Every PowerPoint (PP) presenter wants to be regarded as an expert in their given field, and presenters often use statistics to drive their points home. Unfortunately, too many statistics or poorly presented statistics tend to undermine the efficacy of PP presentations. If you’re considering presenting statistics on your slides, you’ll need to take care to choose the right balance of statistics to send your message. Thankfully, doing that isn’t tough. Take these five steps to use statistics in PowerPoint successfully.
1. Set a Purpose for Statistics
Using statistics in PowerPoint presentations can be a great way to increase audience buy in, but that only works if you know how and why to use them. The first question you should ask yourself is
- am I using statistics to convince my audience that my information is correct? or
- am I using statistics to convince my audience that I’ve done my research?
Knowing why you’re using statistics will help you select the right stats and present them in a way that increases audience understanding of the topic. If you’re not using statistics to meet either of these purposes, it’s probably best to find something else to fill your presentation.
2. Identify Key Takeaways
Imagine that you’re creating a 30-minute presentation for your organization. You can stack all of that time with statistics, but will that really keep your audience engaged? No. Too many stats will bore and overwhelm your audience, and their overuse may actually make the audience think you’re trying to hide something. Instead, you’ll need to identify the key takeaways of your presentation and develop stats that support those points.
When it comes to identifying takeaways, you’ll want to look for no more than three key points that you want your audience to remember long after the presentation is over. Once you’ve identified these takeaways, you can start looking at statistics that support them. There might be other information in your presentation that can also be backed up by stats, but there’s no reason to go overboard.
3. Choose the Right Statistics
Once you know the key takeaways of your presentation, you can work to identify statistics that support them. Choose the most compelling stats or those that best illustrate the point you’re trying to make. When using statistics on slides, try to limit yourself to one stat per slide. Crowding slides with tons of numbers or charts will overwhelm your audience and be counterproductive. Whenever possible, choose statistics that have strong real-world applications as they tend to be memorable.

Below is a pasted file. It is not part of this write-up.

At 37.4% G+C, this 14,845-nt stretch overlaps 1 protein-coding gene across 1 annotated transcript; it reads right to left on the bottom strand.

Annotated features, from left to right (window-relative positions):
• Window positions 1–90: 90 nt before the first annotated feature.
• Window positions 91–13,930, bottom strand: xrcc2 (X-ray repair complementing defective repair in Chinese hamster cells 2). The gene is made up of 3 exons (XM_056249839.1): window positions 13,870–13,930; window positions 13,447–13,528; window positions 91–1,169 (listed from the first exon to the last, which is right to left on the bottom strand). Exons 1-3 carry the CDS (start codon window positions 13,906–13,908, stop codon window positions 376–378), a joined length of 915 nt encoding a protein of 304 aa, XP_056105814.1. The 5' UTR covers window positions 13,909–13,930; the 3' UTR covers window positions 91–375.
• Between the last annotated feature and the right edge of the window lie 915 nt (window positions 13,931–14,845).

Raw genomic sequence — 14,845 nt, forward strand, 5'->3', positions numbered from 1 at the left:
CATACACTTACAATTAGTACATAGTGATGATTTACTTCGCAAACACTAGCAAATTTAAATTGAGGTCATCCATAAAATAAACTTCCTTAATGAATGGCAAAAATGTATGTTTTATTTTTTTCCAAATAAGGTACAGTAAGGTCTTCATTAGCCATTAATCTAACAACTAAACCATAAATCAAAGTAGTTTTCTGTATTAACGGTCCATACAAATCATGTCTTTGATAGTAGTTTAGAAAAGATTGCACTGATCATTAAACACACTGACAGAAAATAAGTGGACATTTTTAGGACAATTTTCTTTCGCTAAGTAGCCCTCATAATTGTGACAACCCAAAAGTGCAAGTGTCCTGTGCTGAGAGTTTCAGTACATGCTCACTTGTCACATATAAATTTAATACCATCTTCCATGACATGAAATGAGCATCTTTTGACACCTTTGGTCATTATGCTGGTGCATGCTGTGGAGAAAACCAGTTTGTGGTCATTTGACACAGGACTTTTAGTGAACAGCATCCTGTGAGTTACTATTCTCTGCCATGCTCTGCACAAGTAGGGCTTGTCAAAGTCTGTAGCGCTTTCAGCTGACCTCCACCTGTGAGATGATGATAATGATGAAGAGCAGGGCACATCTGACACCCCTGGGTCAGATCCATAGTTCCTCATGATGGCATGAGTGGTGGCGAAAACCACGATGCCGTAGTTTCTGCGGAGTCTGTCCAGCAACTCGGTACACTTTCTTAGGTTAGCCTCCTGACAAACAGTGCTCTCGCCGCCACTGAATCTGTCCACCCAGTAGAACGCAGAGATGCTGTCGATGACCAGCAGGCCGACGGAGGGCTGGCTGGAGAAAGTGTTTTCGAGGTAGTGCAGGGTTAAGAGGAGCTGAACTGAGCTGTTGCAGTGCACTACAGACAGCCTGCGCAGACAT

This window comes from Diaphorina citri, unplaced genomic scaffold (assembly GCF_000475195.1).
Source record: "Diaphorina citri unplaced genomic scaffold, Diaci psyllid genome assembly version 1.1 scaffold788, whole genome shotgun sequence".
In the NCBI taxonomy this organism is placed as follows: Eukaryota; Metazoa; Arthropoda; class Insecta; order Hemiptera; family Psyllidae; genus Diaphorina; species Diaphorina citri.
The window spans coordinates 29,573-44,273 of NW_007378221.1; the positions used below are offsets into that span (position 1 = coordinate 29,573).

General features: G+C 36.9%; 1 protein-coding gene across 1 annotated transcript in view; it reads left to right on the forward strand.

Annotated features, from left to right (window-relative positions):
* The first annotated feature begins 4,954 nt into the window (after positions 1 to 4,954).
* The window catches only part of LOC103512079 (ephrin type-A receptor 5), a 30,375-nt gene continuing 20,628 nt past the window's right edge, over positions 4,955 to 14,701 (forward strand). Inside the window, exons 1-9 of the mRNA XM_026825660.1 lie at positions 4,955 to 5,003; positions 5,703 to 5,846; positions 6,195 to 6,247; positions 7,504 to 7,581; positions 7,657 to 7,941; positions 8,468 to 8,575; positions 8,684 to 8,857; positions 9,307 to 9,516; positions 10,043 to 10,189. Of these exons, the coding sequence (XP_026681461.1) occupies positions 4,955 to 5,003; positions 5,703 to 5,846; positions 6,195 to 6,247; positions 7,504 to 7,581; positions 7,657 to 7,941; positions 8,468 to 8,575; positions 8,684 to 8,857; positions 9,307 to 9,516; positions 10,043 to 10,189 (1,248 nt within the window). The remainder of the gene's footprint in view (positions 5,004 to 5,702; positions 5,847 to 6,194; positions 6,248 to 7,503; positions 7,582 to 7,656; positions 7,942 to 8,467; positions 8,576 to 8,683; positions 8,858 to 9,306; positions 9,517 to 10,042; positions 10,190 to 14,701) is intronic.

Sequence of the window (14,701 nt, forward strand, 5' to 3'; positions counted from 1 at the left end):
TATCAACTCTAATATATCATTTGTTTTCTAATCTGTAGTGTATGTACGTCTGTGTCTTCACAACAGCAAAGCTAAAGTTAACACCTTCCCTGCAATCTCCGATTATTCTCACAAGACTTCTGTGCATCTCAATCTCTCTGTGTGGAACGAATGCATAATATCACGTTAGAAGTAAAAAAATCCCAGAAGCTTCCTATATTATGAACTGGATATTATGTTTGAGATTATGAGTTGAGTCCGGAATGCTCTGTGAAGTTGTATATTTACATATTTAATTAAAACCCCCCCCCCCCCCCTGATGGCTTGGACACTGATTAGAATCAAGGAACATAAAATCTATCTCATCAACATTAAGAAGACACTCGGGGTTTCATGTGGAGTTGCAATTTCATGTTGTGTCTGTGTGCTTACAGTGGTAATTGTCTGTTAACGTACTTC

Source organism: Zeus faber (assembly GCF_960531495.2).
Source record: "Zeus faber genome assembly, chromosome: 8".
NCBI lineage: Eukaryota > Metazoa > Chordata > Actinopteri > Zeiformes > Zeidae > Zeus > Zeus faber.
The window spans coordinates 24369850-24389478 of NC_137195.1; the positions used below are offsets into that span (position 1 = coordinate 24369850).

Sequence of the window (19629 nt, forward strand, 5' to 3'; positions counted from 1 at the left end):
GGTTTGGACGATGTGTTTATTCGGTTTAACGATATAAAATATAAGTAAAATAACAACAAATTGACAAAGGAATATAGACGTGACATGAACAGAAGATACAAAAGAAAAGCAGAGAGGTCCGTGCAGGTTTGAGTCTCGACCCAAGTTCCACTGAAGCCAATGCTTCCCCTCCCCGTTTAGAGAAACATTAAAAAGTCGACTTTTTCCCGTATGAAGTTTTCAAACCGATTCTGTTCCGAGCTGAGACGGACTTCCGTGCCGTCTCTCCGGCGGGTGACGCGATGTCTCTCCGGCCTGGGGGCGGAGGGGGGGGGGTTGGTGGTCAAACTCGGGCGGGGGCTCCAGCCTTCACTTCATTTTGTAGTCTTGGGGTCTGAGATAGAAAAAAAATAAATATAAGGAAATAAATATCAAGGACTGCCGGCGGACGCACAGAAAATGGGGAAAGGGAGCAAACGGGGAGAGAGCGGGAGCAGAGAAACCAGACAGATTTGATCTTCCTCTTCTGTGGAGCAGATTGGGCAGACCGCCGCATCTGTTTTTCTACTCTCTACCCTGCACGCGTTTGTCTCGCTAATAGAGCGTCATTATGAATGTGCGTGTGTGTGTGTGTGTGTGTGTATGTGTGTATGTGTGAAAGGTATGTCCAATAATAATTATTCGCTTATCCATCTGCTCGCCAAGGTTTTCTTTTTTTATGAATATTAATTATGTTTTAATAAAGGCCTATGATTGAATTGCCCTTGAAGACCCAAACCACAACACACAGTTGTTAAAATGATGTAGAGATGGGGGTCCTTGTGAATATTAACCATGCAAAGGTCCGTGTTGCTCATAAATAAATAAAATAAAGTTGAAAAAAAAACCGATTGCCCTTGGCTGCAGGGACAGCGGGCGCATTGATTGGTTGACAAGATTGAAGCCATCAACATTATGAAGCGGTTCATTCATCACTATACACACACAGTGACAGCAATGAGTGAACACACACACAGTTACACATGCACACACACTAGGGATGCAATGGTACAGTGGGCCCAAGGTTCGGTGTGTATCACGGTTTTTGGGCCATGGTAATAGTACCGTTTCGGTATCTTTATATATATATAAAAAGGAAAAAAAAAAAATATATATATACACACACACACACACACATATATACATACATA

You can use statistics garnered from your own research as well as those that you’ve collected from outside sources. If you’re using stats from outside sources, though, remember that fact checking them is absolutely essential. Use statistics only from reliable sources that you’ve verified yourself in order to avoid embarrassment.
4. Present Compelling Statistical Visuals
Statistics can be boring, and there’s no exception to that when you’re presenting them in PowerPoint. That’s why creating compelling visuals to illustrate at least half of your statistics is essential. Use charts and graphs that help your audience get a good grasp on exactly what the stats are saying. You can create charts yourself or you can hire a designer to do so on your behalf. Whatever your course of action, make sure that your charts look professional and not like something you’d see in a child’s school report.
When making charts or graphs, it’s also essential to be sure that you’re drawing attention to the information that backs up your takeaway points. Use only one chart or graph per slide so that your audience members aren’t overwhelmed by information. You want audience members to get a clear picture of how an individual statistic backs up a main point. Shoving too many stats onto one slide will confuse your audience and muddy your argument.
5. Make Statistics on Slides Come to Life
Charts, graphs and other visuals are a great way to convey statistics to your audience. Unfortunately, using just these tactics might fall short of impressing your audience. You should also present statistics in easy-to-understand ways that make them come to life. Imagine that you’re giving a presentation about blueberries. You want to share that one cup of blueberries has 13,427 antioxidants.
That’s a cool statistic, but it’s unlikely that your audience will remember the number 13,427. Instead, use a comparison or equivalent. For example, you could say “one cup of blueberries has ten times the daily recommended amount of antioxidants.” That information will be much easier for your audience to remember, and it will make what could be a boring statistic come to life.
Like most presentation tasks, using statistics in PowerPoint is more an art than a science. Using the right balance of statistics will help your audience both understand your points and invest confidence in what you’re sharing. If you’re not sure if you’ve used statistics successfully in your presentation, ask a coworker or trusted friend to go through your presentation with you and offer feedback.
Of course, working with PowerPoint design professionals is also a great way to strike the perfect balance of statistics. At Synapsis Creative, we’ve designed hundreds of PowerPoint presentations. We know when and how to present statistics for maximum impact. If you’re struggling with the statistical balance of your PowerPoint, give us a call.